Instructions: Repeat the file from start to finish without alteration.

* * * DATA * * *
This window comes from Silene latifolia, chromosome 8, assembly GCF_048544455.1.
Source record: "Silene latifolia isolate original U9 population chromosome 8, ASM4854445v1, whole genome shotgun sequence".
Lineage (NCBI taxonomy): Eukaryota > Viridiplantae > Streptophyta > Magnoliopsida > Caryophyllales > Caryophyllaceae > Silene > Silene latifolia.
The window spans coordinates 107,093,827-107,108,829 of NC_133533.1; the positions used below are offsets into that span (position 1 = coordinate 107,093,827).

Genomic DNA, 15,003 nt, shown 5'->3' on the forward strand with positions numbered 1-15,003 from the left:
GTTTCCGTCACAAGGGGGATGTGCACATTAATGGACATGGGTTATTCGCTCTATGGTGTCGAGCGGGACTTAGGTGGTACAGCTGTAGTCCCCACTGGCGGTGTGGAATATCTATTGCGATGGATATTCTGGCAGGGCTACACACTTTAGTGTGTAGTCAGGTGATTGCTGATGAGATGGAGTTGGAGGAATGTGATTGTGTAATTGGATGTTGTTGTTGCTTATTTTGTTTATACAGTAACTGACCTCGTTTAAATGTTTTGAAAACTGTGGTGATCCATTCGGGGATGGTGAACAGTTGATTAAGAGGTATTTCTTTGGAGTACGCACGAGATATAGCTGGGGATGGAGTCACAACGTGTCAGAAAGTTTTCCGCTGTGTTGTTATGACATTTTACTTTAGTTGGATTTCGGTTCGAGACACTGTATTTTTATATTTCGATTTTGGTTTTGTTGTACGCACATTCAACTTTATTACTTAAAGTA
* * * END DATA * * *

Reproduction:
This window comes from Silene latifolia, chromosome 8, assembly GCF_048544455.1.
Source record: "Silene latifolia isolate original U9 population chromosome 8, ASM4854445v1, whole genome shotgun sequence".
Lineage (NCBI taxonomy): Eukaryota > Viridiplantae > Streptophyta > Magnoliopsida > Caryophyllales > Caryophyllaceae > Silene > Silene latifolia.
The window spans coordinates 107,093,827-107,108,829 of NC_133533.1; the positions used below are offsets into that span (position 1 = coordinate 107,093,827).

Genomic DNA, 15,003 nt, shown 5'->3' on the forward strand with positions numbered 1-15,003 from the left:
GTTTCCGTCACAAGGGGGATGTGCACATTAATGGACATGGGTTATTCGCTCTATGGTGTCGAGCGGGACTTAGGTGGTACAGCTGTAGTCCCCACTGGCGGTGTGGAATATCTATTGCGATGGATATTCTGGCAGGGCTACACACTTTAGTGTGTAGTCAGGTGATTGCTGATGAGATGGAGTTGGAGGAATGTGATTGTGTAATTGGATGTTGTTGTTGCTTATTTTGTTTATACAGTAACTGACCTCGTTTAAATGTTTTGAAAACTGTGGTGATCCATTCGGGGATGGTGAACAGTTGATTAAGAGGTATTTCTTTGGAGTACGCACGAGATATAGCTGGGGATGGAGTCACAACGTGTCAGAAAGTTTTCCGCTGTGTTGTTATGACATTTTACTTTAGTTGGATTTCGGTTCGAGACACTGTATTTTTATATTTCGATTTTGGTTTTGTTGTACGCACATTCAACTTTATTACTTAAAGTA